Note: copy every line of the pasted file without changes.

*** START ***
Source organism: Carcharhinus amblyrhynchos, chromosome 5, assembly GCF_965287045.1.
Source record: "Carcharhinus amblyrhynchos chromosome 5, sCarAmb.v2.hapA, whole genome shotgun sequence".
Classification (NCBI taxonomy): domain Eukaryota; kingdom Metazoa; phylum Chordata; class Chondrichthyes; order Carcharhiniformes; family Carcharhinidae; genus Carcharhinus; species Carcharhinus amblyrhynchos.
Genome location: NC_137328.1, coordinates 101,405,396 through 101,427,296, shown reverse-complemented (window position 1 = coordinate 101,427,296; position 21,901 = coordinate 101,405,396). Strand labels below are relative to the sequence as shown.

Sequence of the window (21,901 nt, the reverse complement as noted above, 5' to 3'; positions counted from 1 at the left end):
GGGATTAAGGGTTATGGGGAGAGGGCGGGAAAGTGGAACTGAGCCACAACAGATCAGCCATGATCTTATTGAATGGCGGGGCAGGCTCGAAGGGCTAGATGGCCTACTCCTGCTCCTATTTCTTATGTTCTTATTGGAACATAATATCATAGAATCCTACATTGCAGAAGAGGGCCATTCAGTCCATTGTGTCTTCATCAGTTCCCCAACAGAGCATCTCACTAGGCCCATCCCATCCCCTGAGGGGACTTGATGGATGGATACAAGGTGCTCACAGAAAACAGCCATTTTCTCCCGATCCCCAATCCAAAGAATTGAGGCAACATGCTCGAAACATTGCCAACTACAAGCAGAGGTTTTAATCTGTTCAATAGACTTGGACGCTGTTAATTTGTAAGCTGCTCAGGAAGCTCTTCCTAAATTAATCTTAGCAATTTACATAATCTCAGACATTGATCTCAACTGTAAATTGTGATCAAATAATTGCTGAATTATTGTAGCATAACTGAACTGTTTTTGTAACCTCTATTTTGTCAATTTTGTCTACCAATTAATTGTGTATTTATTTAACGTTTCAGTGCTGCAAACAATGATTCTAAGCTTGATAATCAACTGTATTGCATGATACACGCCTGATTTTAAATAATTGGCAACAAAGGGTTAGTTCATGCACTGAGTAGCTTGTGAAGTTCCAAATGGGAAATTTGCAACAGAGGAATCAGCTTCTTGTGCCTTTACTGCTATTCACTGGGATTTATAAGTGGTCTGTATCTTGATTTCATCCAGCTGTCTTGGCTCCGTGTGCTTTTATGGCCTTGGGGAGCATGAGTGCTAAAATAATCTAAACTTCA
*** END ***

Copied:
Source organism: Carcharhinus amblyrhynchos, chromosome 5, assembly GCF_965287045.1.
Source record: "Carcharhinus amblyrhynchos chromosome 5, sCarAmb.v2.hapA, whole genome shotgun sequence".
Classification (NCBI taxonomy): domain Eukaryota; kingdom Metazoa; phylum Chordata; class Chondrichthyes; order Carcharhiniformes; family Carcharhinidae; genus Carcharhinus; species Carcharhinus amblyrhynchos.
Genome location: NC_137328.1, coordinates 101,405,396 through 101,427,296, shown reverse-complemented (window position 1 = coordinate 101,427,296; position 21,901 = coordinate 101,405,396). Strand labels below are relative to the sequence as shown.

Sequence of the window (21,901 nt, the reverse complement as noted above, 5' to 3'; positions counted from 1 at the left end):
GGGATTAAGGGTTATGGGGAGAGGGCGGGAAAGTGGAACTGAGCCACAACAGATCAGCCATGATCTTATTGAATGGCGGGGCAGGCTCGAAGGGCTAGATGGCCTACTCCTGCTCCTATTTCTTATGTTCTTATTGGAACATAATATCATAGAATCCTACATTGCAGAAGAGGGCCATTCAGTCCATTGTGTCTTCATCAGTTCCCCAACAGAGCATCTCACTAGGCCCATCCCATCCCCTGAGGGGACTTGATGGATGGATACAAGGTGCTCACAGAAAACAGCCATTTTCTCCCGATCCCCAATCCAAAGAATTGAGGCAACATGCTCGAAACATTGCCAACTACAAGCAGAGGTTTTAATCTGTTCAATAGACTTGGACGCTGTTAATTTGTAAGCTGCTCAGGAAGCTCTTCCTAAATTAATCTTAGCAATTTACATAATCTCAGACATTGATCTCAACTGTAAATTGTGATCAAATAATTGCTGAATTATTGTAGCATAACTGAACTGTTTTTGTAACCTCTATTTTGTCAATTTTGTCTACCAATTAATTGTGTATTTATTTAACGTTTCAGTGCTGCAAACAATGATTCTAAGCTTGATAATCAACTGTATTGCATGATACACGCCTGATTTTAAATAATTGGCAACAAAGGGTTAGTTCATGCACTGAGTAGCTTGTGAAGTTCCAAATGGGAAATTTGCAACAGAGGAATCAGCTTCTTGTGCCTTTACTGCTATTCACTGGGATTTATAAGTGGTCTGTATCTTGATTTCATCCAGCTGTCTTGGCTCCGTGTGCTTTTATGGCCTTGGGGAGCATGAGTGCTAAAATAATCTAAACTTCA